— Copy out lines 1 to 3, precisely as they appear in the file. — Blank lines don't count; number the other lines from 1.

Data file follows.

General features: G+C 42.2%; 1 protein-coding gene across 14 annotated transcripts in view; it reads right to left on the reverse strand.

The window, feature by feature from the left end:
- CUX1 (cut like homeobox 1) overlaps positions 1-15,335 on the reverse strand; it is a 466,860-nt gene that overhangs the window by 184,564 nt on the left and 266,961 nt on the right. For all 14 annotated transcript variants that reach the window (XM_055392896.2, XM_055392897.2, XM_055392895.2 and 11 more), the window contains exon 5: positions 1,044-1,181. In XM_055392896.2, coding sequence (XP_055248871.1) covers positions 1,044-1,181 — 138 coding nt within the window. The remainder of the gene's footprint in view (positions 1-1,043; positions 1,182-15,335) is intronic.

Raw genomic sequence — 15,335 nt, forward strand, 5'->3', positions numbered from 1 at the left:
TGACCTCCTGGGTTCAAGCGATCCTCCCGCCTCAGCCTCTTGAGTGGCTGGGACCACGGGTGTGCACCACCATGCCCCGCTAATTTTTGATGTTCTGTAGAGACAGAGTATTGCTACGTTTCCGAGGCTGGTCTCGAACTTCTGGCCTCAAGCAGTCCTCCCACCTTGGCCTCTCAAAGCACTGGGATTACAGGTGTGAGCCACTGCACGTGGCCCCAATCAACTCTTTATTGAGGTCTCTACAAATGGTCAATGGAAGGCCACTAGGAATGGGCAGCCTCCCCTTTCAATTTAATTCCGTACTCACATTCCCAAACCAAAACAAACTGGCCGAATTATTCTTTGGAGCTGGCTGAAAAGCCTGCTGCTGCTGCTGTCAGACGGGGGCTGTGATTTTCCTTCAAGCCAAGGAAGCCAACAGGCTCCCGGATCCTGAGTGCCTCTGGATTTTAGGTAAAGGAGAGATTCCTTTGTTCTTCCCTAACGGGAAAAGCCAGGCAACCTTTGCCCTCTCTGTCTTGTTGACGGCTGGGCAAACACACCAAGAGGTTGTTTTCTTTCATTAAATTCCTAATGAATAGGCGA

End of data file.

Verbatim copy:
General features: G+C 42.2%; 1 protein-coding gene across 14 annotated transcripts in view; it reads right to left on the reverse strand.

The window, feature by feature from the left end:
- CUX1 (cut like homeobox 1) overlaps positions 1-15,335 on the reverse strand; it is a 466,860-nt gene that overhangs the window by 184,564 nt on the left and 266,961 nt on the right. For all 14 annotated transcript variants that reach the window (XM_055392896.2, XM_055392897.2, XM_055392895.2 and 11 more), the window contains exon 5: positions 1,044-1,181. In XM_055392896.2, coding sequence (XP_055248871.1) covers positions 1,044-1,181 — 138 coding nt within the window. The remainder of the gene's footprint in view (positions 1-1,043; positions 1,182-15,335) is intronic.